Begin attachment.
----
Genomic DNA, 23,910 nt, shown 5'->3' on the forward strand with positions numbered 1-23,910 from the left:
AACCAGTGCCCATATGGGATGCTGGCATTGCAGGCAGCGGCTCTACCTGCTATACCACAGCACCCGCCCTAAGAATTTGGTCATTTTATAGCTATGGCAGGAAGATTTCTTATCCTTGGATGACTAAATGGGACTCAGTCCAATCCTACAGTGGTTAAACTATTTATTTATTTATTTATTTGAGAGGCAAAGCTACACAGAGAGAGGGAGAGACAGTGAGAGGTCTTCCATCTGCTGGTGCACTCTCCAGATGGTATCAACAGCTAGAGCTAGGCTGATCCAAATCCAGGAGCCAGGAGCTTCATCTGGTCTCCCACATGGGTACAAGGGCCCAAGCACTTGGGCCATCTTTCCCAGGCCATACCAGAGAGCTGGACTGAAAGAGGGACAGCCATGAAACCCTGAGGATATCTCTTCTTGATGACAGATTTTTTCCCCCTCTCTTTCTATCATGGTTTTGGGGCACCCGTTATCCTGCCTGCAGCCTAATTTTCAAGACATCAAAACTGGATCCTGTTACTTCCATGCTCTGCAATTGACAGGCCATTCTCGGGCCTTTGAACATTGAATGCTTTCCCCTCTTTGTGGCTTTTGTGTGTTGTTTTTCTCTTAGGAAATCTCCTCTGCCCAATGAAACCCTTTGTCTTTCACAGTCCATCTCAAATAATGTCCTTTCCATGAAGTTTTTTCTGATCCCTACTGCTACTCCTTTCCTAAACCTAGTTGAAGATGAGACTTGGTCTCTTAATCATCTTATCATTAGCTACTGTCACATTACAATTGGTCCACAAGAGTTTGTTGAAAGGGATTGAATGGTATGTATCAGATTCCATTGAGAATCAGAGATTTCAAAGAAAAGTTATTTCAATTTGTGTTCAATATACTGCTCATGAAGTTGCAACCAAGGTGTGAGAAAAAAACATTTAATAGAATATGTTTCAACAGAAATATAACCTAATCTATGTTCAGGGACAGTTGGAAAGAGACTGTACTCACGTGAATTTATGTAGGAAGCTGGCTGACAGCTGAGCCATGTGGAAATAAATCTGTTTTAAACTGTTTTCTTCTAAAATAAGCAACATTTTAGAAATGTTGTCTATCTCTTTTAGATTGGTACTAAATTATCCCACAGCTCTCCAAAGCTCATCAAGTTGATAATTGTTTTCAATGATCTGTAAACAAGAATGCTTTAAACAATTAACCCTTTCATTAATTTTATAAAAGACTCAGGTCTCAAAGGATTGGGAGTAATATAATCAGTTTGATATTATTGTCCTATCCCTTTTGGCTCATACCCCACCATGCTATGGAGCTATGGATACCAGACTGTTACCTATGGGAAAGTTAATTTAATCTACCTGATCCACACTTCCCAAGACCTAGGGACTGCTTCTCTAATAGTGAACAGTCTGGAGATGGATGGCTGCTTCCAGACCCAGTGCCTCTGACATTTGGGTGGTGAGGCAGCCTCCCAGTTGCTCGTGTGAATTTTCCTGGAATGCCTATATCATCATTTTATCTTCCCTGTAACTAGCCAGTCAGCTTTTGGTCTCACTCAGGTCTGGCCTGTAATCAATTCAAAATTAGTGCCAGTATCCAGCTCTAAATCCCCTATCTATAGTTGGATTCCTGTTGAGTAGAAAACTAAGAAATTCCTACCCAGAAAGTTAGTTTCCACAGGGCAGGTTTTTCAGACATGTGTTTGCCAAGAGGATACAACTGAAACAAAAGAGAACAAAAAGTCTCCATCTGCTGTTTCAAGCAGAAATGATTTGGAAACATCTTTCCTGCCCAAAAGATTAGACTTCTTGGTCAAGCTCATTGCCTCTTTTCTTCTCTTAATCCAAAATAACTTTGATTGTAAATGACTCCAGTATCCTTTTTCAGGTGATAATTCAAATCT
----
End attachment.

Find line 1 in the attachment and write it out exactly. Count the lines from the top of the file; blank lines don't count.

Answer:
Genomic DNA, 23,910 nt, shown 5'->3' on the forward strand with positions numbered 1-23,910 from the left: